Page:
Last Sunday, I did a long run when I was already tired from a tough run Saturday and a moderate ramp-up in weekly mileage. It generated a couple of questions that take a bit to answer.
"Why do you set yourself up to fail and teach yourself to quit?"
There's a philosophy of training that one should run easy, run long and improve gradually and naturally as one's mileage increases. I get it; I even advocate that for some runners at some times. It also happens to be why American distance running tanked between 1985 and 2010. If I wanted to train to finish 100 miles comfortably, I could do that, but it's not my way. Pushing oneself (one's self?) to a collapse point and then a bit beyond, if it doesn't lead to injury or burnout, works better for me.
"Why not recover completely and run your long runs faster?"
In January of 2007, I ran 40.5 miles indoors in 6:00:30 and thought, because it felt relatively easy, that I was in great shape to run a 24 hour race later in the year; as it turns out, I was in shape to run 9 minute miles for 6 hours. It was a race done in training, even though it felt easy and it did not do what I wanted.
I have a tendency to take a few easy days before a long run and that causes me to run the long run faster than the easy pace I should be using. In races, I'll get to the same point I get in training runs and then collapse, having to walk or shuffle from that point to the end... and this is true, no matter how slowly I start! I've tried starting slow and it hasn't helped; I just collapse at the same time, but at a shorter distance.
Mike mentioned "training the endocrine system." That phrase is utter balderdash; it took me 2 years to even understand what it was supposed to mean. There's some basic biochemistry that needs to be covered:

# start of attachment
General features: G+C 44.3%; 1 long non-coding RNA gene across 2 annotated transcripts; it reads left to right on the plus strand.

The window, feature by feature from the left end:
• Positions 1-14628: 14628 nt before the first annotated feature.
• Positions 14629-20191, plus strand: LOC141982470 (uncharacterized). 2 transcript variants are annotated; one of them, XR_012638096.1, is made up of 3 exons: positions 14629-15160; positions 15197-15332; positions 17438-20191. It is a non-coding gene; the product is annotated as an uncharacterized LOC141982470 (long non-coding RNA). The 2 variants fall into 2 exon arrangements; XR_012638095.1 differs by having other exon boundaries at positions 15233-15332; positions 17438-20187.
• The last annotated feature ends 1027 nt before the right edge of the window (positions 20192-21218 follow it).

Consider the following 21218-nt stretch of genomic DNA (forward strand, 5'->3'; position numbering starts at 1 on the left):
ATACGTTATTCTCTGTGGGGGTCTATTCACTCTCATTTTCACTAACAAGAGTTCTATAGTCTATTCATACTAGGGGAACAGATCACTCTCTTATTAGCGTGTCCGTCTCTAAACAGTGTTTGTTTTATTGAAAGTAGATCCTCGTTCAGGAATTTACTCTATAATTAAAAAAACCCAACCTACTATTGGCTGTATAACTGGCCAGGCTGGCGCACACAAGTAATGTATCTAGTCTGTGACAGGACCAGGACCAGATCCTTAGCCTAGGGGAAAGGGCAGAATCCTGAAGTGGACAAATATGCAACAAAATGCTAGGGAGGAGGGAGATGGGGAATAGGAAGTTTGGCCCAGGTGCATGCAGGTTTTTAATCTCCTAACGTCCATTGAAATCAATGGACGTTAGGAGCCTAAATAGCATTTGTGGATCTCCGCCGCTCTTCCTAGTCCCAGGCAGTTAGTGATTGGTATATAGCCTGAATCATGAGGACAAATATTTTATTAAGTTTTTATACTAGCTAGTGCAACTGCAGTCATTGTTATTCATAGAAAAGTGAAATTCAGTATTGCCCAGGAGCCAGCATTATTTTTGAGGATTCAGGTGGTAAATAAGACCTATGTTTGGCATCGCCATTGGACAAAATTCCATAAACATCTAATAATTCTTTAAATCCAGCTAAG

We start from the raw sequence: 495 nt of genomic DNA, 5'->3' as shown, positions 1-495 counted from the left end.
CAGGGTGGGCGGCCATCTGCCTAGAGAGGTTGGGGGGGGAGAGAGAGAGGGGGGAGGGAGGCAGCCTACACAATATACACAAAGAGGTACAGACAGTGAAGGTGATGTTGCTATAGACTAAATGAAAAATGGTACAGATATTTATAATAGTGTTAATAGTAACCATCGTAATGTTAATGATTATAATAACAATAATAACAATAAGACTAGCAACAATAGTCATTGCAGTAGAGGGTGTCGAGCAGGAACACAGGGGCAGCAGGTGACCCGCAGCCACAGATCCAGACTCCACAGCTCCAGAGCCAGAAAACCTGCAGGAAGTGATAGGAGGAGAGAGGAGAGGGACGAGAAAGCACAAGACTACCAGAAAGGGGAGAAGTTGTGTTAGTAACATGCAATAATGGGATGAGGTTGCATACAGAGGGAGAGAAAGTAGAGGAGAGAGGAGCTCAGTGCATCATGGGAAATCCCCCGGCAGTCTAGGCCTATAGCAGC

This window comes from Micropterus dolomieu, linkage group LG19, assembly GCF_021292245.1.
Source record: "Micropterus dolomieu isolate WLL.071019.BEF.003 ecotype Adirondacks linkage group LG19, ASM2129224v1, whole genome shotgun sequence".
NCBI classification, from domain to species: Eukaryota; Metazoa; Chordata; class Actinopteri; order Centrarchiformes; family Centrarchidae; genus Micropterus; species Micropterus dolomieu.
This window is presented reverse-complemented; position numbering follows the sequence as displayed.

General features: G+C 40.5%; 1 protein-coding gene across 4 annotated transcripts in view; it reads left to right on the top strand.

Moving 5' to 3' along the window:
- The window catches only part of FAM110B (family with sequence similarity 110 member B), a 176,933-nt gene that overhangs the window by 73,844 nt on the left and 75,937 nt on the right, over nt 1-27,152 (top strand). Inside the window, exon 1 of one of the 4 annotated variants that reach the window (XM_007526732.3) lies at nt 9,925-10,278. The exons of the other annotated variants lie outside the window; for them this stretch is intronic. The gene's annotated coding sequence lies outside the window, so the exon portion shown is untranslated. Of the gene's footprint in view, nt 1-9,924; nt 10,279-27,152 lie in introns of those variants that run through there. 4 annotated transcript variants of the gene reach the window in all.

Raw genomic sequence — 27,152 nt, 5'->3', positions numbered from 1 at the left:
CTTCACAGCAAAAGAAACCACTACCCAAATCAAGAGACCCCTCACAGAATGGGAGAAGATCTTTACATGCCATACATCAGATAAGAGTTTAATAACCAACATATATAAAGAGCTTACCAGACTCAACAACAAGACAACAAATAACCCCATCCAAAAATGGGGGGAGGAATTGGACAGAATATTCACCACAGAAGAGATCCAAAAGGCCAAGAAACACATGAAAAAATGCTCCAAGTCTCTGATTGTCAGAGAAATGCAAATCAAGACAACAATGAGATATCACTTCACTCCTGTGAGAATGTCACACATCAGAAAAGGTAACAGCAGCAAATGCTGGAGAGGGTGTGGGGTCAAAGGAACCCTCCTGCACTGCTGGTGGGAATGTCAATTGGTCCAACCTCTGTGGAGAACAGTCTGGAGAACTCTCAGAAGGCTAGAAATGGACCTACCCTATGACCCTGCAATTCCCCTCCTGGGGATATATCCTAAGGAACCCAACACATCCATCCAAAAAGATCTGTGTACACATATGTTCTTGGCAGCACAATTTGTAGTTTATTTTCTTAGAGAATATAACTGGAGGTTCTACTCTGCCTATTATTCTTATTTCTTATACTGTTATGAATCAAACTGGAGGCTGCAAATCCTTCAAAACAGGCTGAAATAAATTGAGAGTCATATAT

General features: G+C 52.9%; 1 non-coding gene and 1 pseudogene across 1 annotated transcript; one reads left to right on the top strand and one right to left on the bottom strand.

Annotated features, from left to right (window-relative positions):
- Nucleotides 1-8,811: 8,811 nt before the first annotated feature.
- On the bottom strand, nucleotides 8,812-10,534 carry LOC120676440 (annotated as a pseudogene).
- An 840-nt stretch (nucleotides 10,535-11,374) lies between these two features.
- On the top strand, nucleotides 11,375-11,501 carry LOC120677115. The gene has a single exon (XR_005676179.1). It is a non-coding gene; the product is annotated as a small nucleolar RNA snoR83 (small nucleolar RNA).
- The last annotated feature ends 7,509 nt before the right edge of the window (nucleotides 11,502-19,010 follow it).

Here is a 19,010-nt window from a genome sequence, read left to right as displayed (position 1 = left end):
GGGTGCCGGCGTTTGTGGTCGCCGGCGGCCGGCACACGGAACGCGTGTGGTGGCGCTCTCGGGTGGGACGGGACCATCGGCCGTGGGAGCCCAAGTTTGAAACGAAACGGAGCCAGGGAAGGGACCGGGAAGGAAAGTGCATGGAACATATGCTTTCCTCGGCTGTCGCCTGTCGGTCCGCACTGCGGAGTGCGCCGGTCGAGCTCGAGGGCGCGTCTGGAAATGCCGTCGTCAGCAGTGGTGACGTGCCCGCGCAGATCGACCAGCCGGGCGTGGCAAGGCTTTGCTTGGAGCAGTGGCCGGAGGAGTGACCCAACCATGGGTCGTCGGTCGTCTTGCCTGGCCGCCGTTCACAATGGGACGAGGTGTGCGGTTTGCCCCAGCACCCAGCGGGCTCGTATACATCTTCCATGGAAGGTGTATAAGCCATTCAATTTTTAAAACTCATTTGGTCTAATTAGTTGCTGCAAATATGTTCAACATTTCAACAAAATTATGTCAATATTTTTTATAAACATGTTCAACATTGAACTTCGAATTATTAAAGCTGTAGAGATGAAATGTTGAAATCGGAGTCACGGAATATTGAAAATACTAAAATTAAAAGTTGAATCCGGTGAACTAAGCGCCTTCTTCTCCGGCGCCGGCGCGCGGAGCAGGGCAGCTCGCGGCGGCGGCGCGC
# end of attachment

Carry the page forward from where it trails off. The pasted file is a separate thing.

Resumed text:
The body runs on fat and sugar; there's a limited supply of sugar and an unlimited supply of fat. If the sugar runs out, the body cannibalizes protein and converts some of it to sugar. The runner tries to have the sugar last as long as possible and there are a few ways to do it: Train to use a higher percentage of fat from the start, either by running in a continuously depleted state (the high protein, low carb diet) or doing high mileage and two-a-days (Mike ran 130 miles per week and can run faster than 10 minutes per mile for an entire day); this method works after about 6 weeks of training, as the body has a survival mechanism that switches the body from using strictly glucose in the brain to using about 2/3rds ketone bodies (which come from protein and fats). The downside is that not everyone can do it - I can't - and it puts a limit on how fast one can run. One can run faster on sugar and fat than on just fat.
The way I train has me using both sugar and fat until the crash point, when I switch to just fat. I train to push that point as far as possible. Then I train to run as well as possible after the crash on just fat. To get to that point, I either have to run very hard at the start of the run or do the long run when depleted of sugars from previous runs, or both.
If I spring a leak
1 day ago